Morning’s Economic Data a Total Disaster

Posted on April 11th, 2008 in Daily Stock Market / Economic News - The Real Story

My o’ my what a disaster on the economic data front. Even without the huge GE miss, these data on their own could have caused the same reaction in the markets. Good thing is, they are buying Bonds pushing yields lower. In the ‘good ‘ol days’, this would have driven mortgage rates lower, as mortgage bonds more closely tracked the 10-year Note. While today’s Bond rally may cause rates to move lower, the opposite could happen if investors shun anything but US Treasuries due to the obviously worsening US economic situation and sell Fannie/Freddie mortgage backed assets like they did last month. We will see. You know things are not ‘contained’ when Bonds rally and mortgage rates do not fall. -Best, Mr Mortgage

IMPORT/EXPORT PRICES

Month-over-month 2.8% vs 2.0% expected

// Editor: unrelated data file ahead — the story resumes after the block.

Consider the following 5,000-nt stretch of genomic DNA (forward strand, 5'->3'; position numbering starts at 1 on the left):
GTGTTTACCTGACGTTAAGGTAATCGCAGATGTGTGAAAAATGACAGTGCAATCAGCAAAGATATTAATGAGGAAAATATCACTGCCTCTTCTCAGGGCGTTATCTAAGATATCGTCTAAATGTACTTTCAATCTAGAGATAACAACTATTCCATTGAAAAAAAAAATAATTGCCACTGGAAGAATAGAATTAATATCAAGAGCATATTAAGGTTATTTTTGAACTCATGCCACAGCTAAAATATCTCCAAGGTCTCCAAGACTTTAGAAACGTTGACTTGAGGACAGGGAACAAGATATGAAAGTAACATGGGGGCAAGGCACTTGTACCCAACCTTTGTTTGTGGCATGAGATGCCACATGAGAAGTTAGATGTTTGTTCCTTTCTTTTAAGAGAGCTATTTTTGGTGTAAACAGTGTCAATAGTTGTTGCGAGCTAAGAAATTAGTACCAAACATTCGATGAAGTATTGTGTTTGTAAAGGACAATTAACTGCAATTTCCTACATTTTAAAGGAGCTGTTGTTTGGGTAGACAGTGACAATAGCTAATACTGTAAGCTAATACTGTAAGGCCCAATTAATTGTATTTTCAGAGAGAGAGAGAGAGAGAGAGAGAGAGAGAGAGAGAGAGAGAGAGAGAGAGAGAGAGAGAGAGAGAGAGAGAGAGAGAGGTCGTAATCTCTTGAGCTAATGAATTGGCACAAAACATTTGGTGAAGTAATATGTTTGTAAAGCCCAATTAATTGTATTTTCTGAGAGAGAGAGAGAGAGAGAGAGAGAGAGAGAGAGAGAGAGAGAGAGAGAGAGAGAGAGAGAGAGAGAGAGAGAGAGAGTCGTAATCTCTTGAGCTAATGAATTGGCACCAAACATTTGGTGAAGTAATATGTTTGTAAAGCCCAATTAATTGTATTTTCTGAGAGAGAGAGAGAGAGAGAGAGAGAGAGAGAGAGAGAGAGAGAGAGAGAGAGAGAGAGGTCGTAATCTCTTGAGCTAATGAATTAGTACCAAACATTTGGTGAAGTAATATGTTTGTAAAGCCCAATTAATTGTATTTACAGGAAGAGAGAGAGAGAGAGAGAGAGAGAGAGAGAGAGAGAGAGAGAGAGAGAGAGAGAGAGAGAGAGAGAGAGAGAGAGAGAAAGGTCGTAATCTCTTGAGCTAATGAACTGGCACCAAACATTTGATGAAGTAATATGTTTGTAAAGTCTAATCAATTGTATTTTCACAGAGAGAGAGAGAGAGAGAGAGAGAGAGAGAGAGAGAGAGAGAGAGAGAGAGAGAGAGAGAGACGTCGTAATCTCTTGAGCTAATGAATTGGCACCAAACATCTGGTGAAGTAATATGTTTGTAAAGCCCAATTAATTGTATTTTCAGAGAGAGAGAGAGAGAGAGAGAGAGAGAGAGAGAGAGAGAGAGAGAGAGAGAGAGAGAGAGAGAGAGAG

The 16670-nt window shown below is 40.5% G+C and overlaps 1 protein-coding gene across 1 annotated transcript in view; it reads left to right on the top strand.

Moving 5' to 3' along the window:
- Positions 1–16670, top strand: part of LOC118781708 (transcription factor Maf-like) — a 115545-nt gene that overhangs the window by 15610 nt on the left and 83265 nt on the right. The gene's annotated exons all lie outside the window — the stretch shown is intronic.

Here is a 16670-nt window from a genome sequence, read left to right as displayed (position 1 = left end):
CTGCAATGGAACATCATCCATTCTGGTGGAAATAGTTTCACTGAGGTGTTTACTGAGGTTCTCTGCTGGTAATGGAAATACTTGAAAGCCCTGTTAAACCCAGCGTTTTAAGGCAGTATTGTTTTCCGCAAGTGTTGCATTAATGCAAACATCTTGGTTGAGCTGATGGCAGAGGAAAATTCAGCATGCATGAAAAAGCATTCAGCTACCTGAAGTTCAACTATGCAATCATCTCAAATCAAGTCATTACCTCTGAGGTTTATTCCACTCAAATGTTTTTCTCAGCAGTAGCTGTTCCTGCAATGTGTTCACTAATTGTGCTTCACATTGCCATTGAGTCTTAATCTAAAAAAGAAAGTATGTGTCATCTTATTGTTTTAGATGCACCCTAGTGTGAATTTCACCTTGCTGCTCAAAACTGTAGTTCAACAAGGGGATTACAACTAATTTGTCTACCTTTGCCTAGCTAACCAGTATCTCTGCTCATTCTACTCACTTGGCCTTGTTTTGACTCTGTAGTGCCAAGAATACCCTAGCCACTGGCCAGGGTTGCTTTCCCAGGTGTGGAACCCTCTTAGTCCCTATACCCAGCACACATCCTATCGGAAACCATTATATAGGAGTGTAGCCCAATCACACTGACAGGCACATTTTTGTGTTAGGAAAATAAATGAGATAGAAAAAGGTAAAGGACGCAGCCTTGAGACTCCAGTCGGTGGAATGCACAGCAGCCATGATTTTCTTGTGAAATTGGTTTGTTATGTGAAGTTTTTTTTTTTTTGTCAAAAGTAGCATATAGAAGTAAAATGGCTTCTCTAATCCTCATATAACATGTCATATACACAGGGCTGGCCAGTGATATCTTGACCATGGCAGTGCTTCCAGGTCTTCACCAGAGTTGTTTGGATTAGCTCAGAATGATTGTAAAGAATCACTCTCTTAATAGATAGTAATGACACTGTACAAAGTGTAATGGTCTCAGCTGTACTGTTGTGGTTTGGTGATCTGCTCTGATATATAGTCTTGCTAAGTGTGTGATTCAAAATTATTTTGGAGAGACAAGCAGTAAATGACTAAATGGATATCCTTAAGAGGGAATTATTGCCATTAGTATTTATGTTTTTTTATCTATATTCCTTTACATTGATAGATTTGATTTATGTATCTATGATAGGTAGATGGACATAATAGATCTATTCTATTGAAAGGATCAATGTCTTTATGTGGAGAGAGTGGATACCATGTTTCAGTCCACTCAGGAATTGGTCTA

Year-over-year +14.8% vs 13.7% expected
(these numbers will likely rise, because components of the numbers above reflect prices on orders done months in the past)

APRIL PRELIMINARY UNIVERSITY OF MICHIGAN CONFIDENCE

63.2 actual vs 69 expected (A 26 YEAR LOW)
1-year inflation expectations at 4.8% vs 4.3% expected in March

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3 Responses to “Morning’s Economic Data a Total Disaster”

  1. It seems unlikely, in the short term at least, that lower Treasury yields will cause mortgage rates to fall.

    Interest rates on Treasuries have fallen dramatically over the last 6 months, but mortgage rates have actually risen slightly for a variety of reasons.

    One key point is that the surge in Treasuries is very much a flight to quality. By contrast, we can no longer describe mortgage securities, even those issued by quasi-GSEs, to be “quality”.

    Hence the continuing widening of the spread between the two.

    That’s my view.

    Mr. Fed

  2. You short treasuries?

  3. I am long Treasuries because that may be the only thing worth anything when this whole upside down pyramid folds. I want to be short. Everyone does. But a 3.5 10-yr yield speaks volumes.

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